In 2 weeks I will have a new sister in law as my brother is getting married. I knew her before they dated and thought that she talked a lot about herself, but that otherwise was friendly and pleasant.

My mum can get exciteable and my brother was worried when the gf came around for her first dinner with us that my mum would be too intense. My mum really surprised both of us, and was very calm and relaxed (as well as friendly and engaging). Since then the gf has been at our house on numerous occasions and I can honestly say that we've been really nice to her. She's still talked about herself a lot, never asked about us or how we were, but otherwise been pleasant.

When my brother and his gf eventually talked about getting married, he began to work hard and save money. She had some money but spent it all on a huge holiday for herself. So when she came home and they actually got engaged he already had a lot of savings and she had very little. She then didn't get a job (she'd quit for the holiday), so the wedding is really being paid for by my brother and generous relatives and friends from both sides.

My parents had a wedding anniversary when my brother and the gf were almost 6 months dating. The gf did not acknowledge the anniversary by gift, text or card. My mother was hurt by this, but didn't let it show out of the home.

My parents have tried really hard to help my brother and his fiancee out. When his car broke down and he had no money (because, wedding) they gave him their car. They could only afford a cheap banger of a car for themselves, which they now drive. My mum also bought them a beautiful engagement gift with lots of personal and practical items. I gave them quite a large amount of money and a personal card. I also feel that I've always jumped to help when they've asked for it, given her lifts in my car (she doesn't drive) and otherwise made myself available. We've worked hard to make her feel welcome and introduced her to our friends as they're going to be living near us.

We were invited to the wedding 3 weeks before the wedding. In fairness, so were most of the other guests. This was the only 'job' my brother's fiancee had to do, he'd handled the rest.

We know the same amount about the wedding as the other guests do. We also haven't been invited to the bride's hen party - even though her mother is going. I understand that the bride can invite whoever she likes, but my brother invited her brother to his stag night. He also having her brother in the wedding party but she isn't having me.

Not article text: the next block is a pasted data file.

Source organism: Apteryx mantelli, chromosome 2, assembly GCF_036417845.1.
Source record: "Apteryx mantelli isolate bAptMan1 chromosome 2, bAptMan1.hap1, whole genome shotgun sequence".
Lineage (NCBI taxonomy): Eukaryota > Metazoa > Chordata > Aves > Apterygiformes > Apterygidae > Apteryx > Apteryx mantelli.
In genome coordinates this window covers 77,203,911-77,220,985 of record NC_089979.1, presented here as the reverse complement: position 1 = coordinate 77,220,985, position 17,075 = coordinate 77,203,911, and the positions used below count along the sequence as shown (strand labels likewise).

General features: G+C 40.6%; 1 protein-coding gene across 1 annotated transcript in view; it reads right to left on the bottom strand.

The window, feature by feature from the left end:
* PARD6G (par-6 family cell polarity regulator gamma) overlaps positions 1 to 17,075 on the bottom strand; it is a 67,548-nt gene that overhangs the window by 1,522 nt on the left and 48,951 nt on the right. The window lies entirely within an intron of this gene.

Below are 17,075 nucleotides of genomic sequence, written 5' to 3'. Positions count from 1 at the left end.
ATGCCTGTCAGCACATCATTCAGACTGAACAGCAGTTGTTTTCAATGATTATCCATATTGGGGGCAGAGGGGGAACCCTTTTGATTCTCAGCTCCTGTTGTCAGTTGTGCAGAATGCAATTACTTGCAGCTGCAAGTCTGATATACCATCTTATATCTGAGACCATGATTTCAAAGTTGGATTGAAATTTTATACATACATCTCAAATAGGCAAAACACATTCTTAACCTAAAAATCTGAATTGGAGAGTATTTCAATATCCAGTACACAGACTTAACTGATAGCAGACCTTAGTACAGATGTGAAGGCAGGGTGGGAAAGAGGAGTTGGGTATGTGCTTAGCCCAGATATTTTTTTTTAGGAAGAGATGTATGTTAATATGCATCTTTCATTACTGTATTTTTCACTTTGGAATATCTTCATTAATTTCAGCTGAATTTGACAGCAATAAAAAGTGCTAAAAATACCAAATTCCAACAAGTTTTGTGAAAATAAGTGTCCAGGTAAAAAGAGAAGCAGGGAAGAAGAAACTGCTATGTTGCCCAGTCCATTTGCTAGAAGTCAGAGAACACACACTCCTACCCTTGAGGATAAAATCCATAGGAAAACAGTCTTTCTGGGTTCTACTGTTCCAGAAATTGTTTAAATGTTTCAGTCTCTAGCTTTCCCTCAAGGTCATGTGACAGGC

I don't need to be best friends with my sister-in-law to be, but I feel that she is very uninterested in us and is making no effort. My brother has a great relationship with us and says that her mother is a nightmare, but he's worked hard to stay friendly. He also says that his wife-to-be is quite unorganised, and seems to pin most of it on that. My biggest concern is that she is really hurting my mum, who has tried to welcome her to the family.

I feel like the wedding is too soon to be starting any kind of drama, but my mum only has one son and I'd hate for her to be unhappy on his big day. There are other members from my side of the family who have been incredible to my brother and I growing up, and also were very generous with wedding gifts. They haven't been thanked yet, and I'm concerned they will not be acknowledged at the wedding either. How can I address this with my sister-in-law and/or my brother?

  • Does your brother realize this is how you all feel? How did he react to this when you told him?
    – scohe001
    Commented Sep 21, 2018 at 19:12
  • He's very tired and stressed from working long hours and we're trying not to put any more pressure on him. He can be a little thoughtless himself, so he prob didn't think anything of the missed anniversary moment (in fact in the past I'd always organise a gift from both of us and then remind him to pay half!) but he did express some surprise when I said "I take it we're not invited to the hen then?" since he made the effort to invite her brother. @scohe001
    – Ceefra
    Commented Sep 21, 2018 at 19:19
  • @Ceefra I think another alternative was to focus on your mom, help her 1) to keep expectations low, and (if necessary) 2) to handle disappointment. But if I understand you correctly, this is not what you're asking for in this question, right?
    – Arsak
    Commented Sep 21, 2018 at 21:07
  • 1
    @Marzipanherz I think it may be a little late for the expectations unfortunately, that would have been a good idea if I'd thought of it months ago. I thought she'd make more of an effort after the engagement, and then as time went on I kept waiting for her to take a step (ie the hen night invite or similiar) that would show appreciation for my mum and show that she wanted to be in our family. I'm hoping that some kind of gentle comment or intervention might still prevent major disappointment at the wedding? For example, to make sure we're included in some of the photos?